Amazon Kindle Keywords: 5 Best Practices for KDP eBook Publishers

About this article

  • What are Amazon keywords?
  • Five best practices for using keywords
  • The effectiveness of keywords is dictated by sales

Amazon Kindle Keywords: 5 Best Practices for KDP eBook Publishers

9 thoughts on “Amazon Kindle Keywords: 5 Best Practices for KDP eBook Publishers”

  1. Pingback: Amazon Kindle Keywords: 5 Best Practices for KDP eBook Publishers | - IBook Store

  2. Excellent article. Thank you for taking the time. I have been published a little under a year and have 23 titles on KDP. I am just now starting to get into the subcategories mentioned above and really focus on excellent keywords to improve visibility.

    New work is being published every minute. We gotta stay on top of the heap as best we can.

  3. What about using a common misspelling of a word? I have a title with the word “blonde” in it but many people spell the word as “blond”. Is it worth putting the other spelling in as a keyword?

    Great advice … I didn’t know about the required keywords for certain categories. Big help.

  4. I have a few Q’s David about KDP keywords. My book title is E-commerce Get It Right! Essential Ecommerce Step by Step Guide to Selling and Marketing Products Online.

    Because I’ve used the 2 main keywords ‘e-commerce’ and ‘ecommerce’ in the title, do I need these again in the keywords box?

    And taking popular searches from the Amazon website autocomplete search box, such as ‘ecommerce marketing’, do I need the full phrase in the keyword box or just marketing, seo, webite, etc.

    Example 1; ecommerce, ecommerce marketing, ecommerce seo, ecommerce website

    vs.

    Example 2: ecommerce, marketing, seo, website

    The KDP help files are vague to say the least and in their example they don’t even use commas which I thought was poor, and support is even more vague.

    I follow quite a few publishing blogs and this is the first time I’ve found yours, via this very article. I have to say, lovely site design, nice branding and very much a blog I’ll be adding to my RSS reader in the next 2 mins! I think we are all fed up of the fly-by-night gurus and candy-floss marketing out there, you seem to be — only professional. Thanks!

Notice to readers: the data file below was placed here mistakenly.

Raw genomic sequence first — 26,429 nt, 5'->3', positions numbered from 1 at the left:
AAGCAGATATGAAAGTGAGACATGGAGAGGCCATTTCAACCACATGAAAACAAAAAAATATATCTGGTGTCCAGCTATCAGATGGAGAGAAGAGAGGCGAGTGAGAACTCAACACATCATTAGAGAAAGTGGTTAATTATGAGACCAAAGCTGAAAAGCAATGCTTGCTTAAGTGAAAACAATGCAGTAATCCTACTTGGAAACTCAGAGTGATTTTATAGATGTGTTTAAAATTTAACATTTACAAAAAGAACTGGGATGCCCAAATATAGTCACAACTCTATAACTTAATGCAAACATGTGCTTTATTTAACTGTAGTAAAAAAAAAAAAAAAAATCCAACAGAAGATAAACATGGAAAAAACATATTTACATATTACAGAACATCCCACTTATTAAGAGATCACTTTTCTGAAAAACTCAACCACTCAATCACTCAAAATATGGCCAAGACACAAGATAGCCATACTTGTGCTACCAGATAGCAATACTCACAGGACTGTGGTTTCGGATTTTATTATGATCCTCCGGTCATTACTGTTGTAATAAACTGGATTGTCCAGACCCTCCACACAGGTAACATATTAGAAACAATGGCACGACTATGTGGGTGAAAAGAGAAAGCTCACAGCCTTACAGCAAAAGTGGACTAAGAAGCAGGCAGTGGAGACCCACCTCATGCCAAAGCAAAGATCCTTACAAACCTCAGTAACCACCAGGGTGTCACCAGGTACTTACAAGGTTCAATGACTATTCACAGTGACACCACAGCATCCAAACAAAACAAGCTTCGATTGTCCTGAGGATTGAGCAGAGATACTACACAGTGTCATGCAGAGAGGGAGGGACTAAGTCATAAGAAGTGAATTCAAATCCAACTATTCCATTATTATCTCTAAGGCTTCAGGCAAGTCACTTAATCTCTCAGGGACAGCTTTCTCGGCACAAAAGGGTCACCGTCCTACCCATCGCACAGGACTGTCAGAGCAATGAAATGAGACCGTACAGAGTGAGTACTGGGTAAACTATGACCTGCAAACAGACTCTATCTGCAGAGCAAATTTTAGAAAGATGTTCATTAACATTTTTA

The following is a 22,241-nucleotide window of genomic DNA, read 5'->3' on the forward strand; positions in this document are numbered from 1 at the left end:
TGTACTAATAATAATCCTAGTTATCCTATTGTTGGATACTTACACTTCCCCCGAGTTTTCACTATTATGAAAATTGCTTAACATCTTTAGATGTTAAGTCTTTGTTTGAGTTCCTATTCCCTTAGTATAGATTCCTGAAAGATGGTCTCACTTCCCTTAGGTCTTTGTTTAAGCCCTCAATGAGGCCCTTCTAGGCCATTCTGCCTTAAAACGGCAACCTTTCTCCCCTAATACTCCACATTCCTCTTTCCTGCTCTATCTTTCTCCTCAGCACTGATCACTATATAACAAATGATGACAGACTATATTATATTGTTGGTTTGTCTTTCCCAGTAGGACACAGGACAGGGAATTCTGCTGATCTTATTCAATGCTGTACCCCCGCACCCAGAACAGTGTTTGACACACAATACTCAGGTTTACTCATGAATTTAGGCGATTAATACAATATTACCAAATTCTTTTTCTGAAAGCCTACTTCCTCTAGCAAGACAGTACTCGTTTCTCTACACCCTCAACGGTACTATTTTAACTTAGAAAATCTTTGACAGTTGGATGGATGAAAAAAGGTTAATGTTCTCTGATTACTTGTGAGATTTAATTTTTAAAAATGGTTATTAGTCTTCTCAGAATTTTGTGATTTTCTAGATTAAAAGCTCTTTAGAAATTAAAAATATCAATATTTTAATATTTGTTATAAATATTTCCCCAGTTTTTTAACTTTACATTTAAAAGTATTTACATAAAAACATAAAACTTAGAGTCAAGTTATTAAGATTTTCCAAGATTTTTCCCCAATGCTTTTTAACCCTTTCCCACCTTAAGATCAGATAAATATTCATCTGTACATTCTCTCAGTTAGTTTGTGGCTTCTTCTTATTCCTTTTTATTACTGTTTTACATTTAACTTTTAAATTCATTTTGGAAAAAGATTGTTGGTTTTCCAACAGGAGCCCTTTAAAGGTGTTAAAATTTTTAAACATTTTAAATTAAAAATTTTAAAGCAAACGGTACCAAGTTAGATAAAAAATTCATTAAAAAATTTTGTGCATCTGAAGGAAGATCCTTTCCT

5. Ian, here are my thoughts and experience, FWIW: I separate my keywords with commas. If I have lots of keywords (tested as you have done), I’ll list those words in one place–title/sub, or keyword field–but not both. I would repeat them if I didn’t have better ones to fill all 7 keyword slots. I would repeat those in a headline for my description but only if I can word it as a benefit statement and if the result reads well. Amazon does state that their search engine (A9) is smart enough to know that e-commerce is the same as ecommerce so I wouldn’t repeat that one. I rarely use more than three words. I believe Amazon when they say we better not use another author’s name or book title.

    But here is the bone crusher: Google’s goal is to give you the most relevant result. Amazon’s goal is to sell books. So in my experience the optimization you do will not have a lasting effect if people are not buying your book. It is only one piece of the marketing puzzle.

    Thanks for the kind words Ian and I appreciate your question.
    -David

  6. Thanks for your response David, I was expecting an email to say a response has been made, so apologies for the delay.

    KDP, CreateSpace and Author Central all give differing opinions to my Q’s. It would be great if they actually knew.

    I’m still not sure whether to use ‘ecommerce, business, marketing, website’ or ‘ecommerce business, ecommerce marketing, ecommerce website’. I’ve done some testing and the results are really hard to gauge, because of the fluctuating sales which as you say also affects the rankings.

    If I do list them as ‘ecommerce business, ecommerce marketing, ecommerce website’, do you think I’m limiting the words ‘business, marketing, website’ to serve up other results?

    Thanks again

  7. I can only offer an educated guess. But I’d say that the generic words like business and marketing are over-used and hard to rank for because a) lots of people use them and b) big books would dominate those. I’d go with the more specific ones.

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